Martinez-Perez v. Gonzales

The Facts

The petitioner, Martinez  – a native and citizen of Mexico,  was admitted to the United States in 1981 as an immigrant. In 1996 he has committed robbery in violation of the California Penal Code. As of investigation of the crime, he had willfully, unlawfully, and by means of force and fear misappropriated personal property from other person, thereafter , he was found guilty of grand and was sentenced to two years confinement. In 2001, the Immigration and Naturalization Service (“INS”) served Martinez with a Notice to Appear, charging that Martinez was subject to removal under 8 U.S.C. § 1227(a)(2) (A)(iii), based on his conviction for grand theft, which the INS alleged constituted an aggravated felony as defined in 8 U.S.C. § 1101(a)(43)(G).

Procedural History

The US Court of Appeals granted the petition for review.


According to 8 U.S.C.S. § 1101(a)(43)(G) “aggravated felony” includes theft and burglary offenses. To determine whether an offense qualifies as an aggravated felony, the court should conduct a categorical comparison of the statute and the generic definition. In absence of categorical match, the court has to apply a modified categorical approach to determine whether the defendant actually was convicted of each the elements of the generically defined crime.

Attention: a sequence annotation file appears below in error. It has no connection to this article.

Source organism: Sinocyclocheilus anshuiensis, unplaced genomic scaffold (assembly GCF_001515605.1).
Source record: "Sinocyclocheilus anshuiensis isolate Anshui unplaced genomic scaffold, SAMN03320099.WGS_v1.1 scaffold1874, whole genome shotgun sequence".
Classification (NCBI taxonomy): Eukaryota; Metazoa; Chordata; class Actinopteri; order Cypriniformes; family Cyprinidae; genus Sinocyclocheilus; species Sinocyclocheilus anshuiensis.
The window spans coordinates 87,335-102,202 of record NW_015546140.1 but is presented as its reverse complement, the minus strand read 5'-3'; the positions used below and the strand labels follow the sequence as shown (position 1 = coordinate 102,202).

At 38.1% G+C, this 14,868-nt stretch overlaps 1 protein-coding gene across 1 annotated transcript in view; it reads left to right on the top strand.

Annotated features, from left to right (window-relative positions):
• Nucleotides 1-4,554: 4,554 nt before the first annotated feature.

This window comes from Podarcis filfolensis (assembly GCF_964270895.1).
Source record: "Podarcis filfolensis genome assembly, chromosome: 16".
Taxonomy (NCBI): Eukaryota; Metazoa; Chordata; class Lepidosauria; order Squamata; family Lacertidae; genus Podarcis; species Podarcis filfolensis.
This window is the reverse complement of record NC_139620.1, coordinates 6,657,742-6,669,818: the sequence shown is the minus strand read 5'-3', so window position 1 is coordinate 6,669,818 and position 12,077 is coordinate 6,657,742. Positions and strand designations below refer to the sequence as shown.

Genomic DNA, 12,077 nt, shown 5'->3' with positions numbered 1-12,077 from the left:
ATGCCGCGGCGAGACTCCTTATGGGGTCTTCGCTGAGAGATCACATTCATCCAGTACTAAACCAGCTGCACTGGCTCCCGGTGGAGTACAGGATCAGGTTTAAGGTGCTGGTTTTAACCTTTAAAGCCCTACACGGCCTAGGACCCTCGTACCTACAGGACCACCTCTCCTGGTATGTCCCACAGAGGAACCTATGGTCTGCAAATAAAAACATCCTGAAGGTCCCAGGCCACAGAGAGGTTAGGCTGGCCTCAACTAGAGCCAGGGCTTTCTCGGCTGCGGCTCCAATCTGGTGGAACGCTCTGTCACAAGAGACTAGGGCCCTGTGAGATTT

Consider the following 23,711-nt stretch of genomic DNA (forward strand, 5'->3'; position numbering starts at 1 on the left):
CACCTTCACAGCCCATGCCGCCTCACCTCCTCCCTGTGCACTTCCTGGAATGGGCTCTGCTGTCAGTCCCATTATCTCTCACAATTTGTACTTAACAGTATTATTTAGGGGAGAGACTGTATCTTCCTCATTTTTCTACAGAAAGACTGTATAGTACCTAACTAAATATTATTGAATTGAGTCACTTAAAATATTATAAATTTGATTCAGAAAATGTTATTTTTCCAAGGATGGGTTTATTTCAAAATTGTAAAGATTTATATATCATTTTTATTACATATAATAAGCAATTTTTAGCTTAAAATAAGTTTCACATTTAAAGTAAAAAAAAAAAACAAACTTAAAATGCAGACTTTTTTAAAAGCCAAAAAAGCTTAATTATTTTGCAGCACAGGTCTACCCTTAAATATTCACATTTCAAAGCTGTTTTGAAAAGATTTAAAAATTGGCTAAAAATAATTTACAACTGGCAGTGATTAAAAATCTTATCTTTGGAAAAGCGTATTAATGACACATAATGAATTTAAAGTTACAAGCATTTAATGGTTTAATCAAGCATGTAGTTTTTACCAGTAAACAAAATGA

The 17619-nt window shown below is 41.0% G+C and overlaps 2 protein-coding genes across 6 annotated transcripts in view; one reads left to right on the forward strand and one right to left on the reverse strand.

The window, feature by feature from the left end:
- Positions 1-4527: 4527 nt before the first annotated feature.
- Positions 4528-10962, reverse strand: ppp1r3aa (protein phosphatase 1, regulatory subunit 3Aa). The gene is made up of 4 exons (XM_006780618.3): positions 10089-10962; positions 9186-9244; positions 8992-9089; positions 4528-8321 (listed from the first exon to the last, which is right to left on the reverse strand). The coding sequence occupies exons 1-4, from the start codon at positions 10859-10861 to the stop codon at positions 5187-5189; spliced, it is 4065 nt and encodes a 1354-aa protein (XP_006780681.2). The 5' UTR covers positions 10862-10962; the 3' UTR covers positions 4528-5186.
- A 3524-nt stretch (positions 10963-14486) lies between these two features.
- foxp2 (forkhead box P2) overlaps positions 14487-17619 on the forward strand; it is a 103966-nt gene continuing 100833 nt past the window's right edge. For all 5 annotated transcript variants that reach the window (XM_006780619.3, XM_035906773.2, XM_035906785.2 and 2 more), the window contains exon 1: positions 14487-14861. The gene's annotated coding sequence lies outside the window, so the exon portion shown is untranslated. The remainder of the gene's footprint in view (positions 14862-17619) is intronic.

The Issue

Whether the Board of Immigration Appeal erred in determining that petitioner was removable for having committed an aggravated felony

The Holding/Reasoning

The US Court of Appeals concluded, first, that Cal. Penal Code § 487(c) (2003), which set forth the offense of grand theft, criminalized conduct was not a theft offense under the categorical approach set forth by the U.S. Supreme Court in Taylor v. United States. Second, based on the abstract of judgment of petitioner’s prior conviction, the court also concluded that the conviction did not qualify as a generic theft offense under the modified categorical approach approved by Taylor v. United States. The court determined that “it was unclear from the record of the prior conviction whether petitioner pleaded guilty to all the elements of a generic theft offense. Because the record did not establish that petitioner’s conviction for grand theft constituted a generic theft offense, under either the categorical or modified categorical approach, and thus qualified as an aggravated felony under 8 U.S.C.S. § 1101(a)(43), the IJ and the BIA erred in determining that petitioner was removable for having committed an aggravated felony.”

Comments are closed.